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Overbudget and Overdue, Compass Card Contractor Hires Lobbyist

Lecia Stewart tasked to 'improve public perception' of project as transit plebiscite looms.

By Bob Mackin 20 Feb 2015 | TheTyee.ca

North Vancouver-based journalist Bob Mackin is a frequent contributor to The Tyee. Find his previous Tyee articles here.

With TransLink's smart cards and faregates over budget and overdue, and a plebiscite on transit expansion on the horizon, the contractor responsible for the projects has hired a former SkyTrain executive to deal with provincial officials feeling public pressure.

Lecia Stewart registered to lobby on behalf of Cubic Transportation Systems Inc. on Nov. 17. According to her entry on the Registrar of Lobbyists's website, she is aiming to provide an update to officials "regarding the Compass Card fare payment program being implemented for Metro Vancouver's public transit system" and to "improve public perception of Cubic."

Her undertaking is scheduled to last until May 31, two days after the end of Metro Vancouver's non-binding, mail-in vote on a proposed 0.5 per cent sales tax increase to expand regional transit.

Stewart was appointed by the NDP in 1997 to run the Millennium Line project until the BC Liberals won the 2001 election. She then received a $400,000 golden parachute.

San Diego-based Cubic was awarded the Compass project contract in late 2010, more than a year after it was announced jointly by the federal and B.C. governments as a $100-million project to stop fare evasion and enhance service planning. Ken Dobell, who helped launch TransLink in 1999 and was Gordon Campbell's right-hand man in the Vancouver mayor's office and later in the Office of the Premier, was Cubic's lobbyist from 2007 to 2009.

The system was planned for spring 2013 operations, but the project has been delayed several times for technical reasons that have not been fully explained, but include the tap-on/tap-off function on buses.

TransLink released censored agendas for executive steering committee meetings held in Oct. 24, Nov. 12 and Dec. 4 to The Tyee, but chief financial officer Cathy McLay said no minutes were kept. A management steering committee did keep minutes, but the released versions were heavily censored and reveal no hints about system problems or recent testing at Cubic's San Diego headquarters.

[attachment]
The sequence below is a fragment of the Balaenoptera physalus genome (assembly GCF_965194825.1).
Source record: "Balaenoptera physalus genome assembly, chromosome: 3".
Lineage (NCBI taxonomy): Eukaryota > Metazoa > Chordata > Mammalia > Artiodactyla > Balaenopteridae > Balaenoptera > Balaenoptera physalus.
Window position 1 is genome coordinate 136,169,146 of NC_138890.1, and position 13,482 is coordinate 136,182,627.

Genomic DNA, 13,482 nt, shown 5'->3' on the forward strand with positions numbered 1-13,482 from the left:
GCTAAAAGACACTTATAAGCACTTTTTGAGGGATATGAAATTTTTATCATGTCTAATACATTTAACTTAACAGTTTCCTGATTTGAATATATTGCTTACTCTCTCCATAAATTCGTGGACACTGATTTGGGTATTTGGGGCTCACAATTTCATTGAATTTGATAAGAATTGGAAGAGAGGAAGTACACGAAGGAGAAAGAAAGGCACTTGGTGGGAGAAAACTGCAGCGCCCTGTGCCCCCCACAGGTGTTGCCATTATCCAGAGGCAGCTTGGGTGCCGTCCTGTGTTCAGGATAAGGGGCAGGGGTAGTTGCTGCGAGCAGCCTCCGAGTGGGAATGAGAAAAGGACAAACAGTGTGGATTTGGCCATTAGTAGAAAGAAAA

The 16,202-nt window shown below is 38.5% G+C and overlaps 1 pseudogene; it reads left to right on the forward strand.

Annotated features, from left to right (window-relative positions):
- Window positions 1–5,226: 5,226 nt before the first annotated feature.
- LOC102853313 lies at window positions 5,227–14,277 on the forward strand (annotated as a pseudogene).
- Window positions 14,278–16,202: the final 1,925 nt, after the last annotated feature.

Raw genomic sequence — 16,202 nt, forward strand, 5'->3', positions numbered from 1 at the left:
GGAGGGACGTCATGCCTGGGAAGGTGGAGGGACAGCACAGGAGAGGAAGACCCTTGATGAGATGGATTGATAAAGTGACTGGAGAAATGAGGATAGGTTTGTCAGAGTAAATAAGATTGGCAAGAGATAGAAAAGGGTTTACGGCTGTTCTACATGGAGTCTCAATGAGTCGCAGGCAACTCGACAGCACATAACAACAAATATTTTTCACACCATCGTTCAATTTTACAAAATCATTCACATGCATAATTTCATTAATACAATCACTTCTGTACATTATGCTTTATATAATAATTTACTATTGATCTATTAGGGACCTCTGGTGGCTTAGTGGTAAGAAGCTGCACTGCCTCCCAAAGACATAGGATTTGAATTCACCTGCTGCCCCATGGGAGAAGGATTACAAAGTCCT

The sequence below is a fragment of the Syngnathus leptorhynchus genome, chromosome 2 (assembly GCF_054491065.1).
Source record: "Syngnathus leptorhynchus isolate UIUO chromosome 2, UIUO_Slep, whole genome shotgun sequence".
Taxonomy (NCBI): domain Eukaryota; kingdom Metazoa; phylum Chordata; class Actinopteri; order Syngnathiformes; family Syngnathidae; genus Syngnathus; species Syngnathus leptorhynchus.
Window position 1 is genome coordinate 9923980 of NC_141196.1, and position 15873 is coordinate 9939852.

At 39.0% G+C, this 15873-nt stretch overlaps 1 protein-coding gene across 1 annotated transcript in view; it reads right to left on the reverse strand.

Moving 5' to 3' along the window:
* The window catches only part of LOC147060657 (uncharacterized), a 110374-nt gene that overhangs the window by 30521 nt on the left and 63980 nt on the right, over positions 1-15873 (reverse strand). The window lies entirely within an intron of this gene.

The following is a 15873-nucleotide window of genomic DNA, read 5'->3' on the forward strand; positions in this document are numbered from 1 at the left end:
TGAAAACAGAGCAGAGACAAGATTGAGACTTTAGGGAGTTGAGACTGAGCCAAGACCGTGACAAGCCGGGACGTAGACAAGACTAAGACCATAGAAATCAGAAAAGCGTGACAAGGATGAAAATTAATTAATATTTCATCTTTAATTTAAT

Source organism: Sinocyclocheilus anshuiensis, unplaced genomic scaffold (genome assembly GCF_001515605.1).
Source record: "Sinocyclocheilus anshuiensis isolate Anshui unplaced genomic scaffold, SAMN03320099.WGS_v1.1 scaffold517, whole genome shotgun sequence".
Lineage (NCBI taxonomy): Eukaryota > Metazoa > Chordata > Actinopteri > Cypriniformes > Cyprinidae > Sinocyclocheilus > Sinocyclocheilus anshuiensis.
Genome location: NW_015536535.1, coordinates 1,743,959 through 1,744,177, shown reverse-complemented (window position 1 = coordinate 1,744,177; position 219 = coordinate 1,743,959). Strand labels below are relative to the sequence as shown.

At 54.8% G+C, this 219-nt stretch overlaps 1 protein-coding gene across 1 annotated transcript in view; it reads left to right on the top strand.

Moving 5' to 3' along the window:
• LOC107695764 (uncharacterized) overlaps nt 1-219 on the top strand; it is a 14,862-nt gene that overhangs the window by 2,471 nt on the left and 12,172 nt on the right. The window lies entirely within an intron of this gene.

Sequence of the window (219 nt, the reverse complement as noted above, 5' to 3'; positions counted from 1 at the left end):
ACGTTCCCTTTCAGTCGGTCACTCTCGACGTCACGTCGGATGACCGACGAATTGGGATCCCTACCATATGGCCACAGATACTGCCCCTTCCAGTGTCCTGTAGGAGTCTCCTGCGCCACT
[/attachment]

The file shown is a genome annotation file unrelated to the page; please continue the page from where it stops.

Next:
TransLink has issued 85,000 Compass cards during its test phase and the wider rollout has been delayed until at least summer 2015. The price tag is now pegged at $194 million, of which $40 million is from the provincial government.

Chicago Transit Authority experienced a bumpy launch for its Cubic-supplied Ventra fare payment system. In late 2013, it wanted a $1.2-million refund because of malfunctioning equipment, according to the Chicago Business Journal. Three transit users in Chicago also sued, claiming they were triple and quadruple charged for fares by the system.

Lobbyist yet to meet minister

Stewart's registration lists target contacts (the individuals and agencies a lobbyist may seek to communicate with on behalf of a client) as Transport Minister Todd Stone and his Parliamentary secretary Jordan Sturdy, the Office of the Premier, NDP critics George Heyman and Clare Trevena, PartnershipsBC, BC Transit and the B.C. Transportation Financing Authority.

Under B.C. law, lobbyists need not report whether meetings or communication actually took place.

Stewart's registration lists Dave Blue, Cubic's vice-president of sales and account management, as her client contact. Neither Blue nor Stewart responded to a request for comment.

Transport Ministry communications director Kate Trotter said last month that Stone had not met with Stewart or Cubic executives yet.

"Any cost overruns are TransLink's responsibility to cover. TransLink is responsible for implementation of Compass Cards, and is accountable to taxpayers and transit users," Trotter said by email.

"We expect TransLink to ensure this system will be up and running as soon as possible."

The website for Stewart's consultancy, The Stewart Group, says it offers bid and pursuit strategies, growth and entry strategy, procurement support and advocacy development services. Stewart was chief strategist and spokesperson for the successful SNC-Lavalin-involved bid to build the $2.1-billion Confederation Line rapid transit system in Ottawa. In 2013, TransLink gave The Stewart Group a no-bid contract worth nearly $80,000 to help develop the regional transportation strategy and long-term funding plan.  [Tyee]

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